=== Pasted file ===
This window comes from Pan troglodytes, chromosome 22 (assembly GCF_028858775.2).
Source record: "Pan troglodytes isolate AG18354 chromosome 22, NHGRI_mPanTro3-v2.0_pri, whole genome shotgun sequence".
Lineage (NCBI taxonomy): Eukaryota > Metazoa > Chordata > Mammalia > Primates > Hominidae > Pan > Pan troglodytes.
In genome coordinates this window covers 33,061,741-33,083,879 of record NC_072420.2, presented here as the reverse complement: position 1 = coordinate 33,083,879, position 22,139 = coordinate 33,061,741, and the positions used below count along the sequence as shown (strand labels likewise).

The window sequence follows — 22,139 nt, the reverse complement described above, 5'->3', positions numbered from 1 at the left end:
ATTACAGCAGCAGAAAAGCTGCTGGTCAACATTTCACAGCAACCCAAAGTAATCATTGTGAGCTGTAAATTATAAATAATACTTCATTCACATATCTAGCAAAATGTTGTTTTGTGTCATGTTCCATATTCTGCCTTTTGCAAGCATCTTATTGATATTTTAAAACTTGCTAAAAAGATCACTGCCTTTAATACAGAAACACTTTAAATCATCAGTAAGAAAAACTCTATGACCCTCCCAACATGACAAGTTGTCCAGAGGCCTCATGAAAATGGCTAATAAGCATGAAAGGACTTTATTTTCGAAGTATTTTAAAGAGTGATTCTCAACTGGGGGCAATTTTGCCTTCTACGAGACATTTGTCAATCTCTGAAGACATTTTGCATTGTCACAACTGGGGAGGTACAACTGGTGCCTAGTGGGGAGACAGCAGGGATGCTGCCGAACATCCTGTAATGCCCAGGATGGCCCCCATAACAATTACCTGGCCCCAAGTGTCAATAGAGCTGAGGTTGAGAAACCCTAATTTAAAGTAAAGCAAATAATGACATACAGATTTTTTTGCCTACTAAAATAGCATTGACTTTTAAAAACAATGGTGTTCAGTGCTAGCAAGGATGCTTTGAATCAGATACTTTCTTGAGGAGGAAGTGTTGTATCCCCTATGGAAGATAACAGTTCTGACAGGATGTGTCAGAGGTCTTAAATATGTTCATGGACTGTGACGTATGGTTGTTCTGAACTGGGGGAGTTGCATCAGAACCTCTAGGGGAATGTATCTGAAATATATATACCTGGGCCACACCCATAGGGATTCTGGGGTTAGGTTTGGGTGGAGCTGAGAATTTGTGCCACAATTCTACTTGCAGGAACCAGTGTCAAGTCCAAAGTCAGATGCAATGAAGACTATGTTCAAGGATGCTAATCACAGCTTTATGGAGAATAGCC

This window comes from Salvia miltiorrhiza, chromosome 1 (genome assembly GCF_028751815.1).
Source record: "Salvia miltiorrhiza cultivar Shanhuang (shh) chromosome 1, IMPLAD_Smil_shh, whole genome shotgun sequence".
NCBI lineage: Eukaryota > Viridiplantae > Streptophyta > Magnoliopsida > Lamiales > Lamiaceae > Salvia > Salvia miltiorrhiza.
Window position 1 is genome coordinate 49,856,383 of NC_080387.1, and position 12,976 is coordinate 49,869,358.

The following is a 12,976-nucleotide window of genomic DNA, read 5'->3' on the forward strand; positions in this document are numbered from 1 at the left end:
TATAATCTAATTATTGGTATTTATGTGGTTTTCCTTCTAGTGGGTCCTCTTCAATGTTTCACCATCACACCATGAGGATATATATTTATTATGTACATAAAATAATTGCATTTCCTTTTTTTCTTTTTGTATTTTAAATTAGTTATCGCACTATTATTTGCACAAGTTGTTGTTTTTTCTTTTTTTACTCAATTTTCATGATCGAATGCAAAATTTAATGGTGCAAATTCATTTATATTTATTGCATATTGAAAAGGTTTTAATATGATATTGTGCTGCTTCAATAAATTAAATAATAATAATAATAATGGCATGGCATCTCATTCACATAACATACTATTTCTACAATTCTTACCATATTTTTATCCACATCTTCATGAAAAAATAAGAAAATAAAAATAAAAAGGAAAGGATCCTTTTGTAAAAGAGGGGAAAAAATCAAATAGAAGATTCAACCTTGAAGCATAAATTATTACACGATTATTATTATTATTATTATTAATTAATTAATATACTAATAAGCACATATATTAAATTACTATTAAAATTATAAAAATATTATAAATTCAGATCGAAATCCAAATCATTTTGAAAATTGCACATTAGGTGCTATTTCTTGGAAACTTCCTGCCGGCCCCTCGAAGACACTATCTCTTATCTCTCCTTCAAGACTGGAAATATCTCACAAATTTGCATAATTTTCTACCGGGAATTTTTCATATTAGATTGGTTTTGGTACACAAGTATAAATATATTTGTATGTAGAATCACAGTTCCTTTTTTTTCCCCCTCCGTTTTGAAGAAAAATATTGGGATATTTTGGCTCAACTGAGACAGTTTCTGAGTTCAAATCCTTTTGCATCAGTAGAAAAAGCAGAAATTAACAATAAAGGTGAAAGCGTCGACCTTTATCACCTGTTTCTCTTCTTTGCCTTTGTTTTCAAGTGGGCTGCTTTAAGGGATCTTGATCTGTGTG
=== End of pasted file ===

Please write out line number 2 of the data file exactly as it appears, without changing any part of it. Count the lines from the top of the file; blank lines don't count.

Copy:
Source record: "Pan troglodytes isolate AG18354 chromosome 22, NHGRI_mPanTro3-v2.0_pri, whole genome shotgun sequence".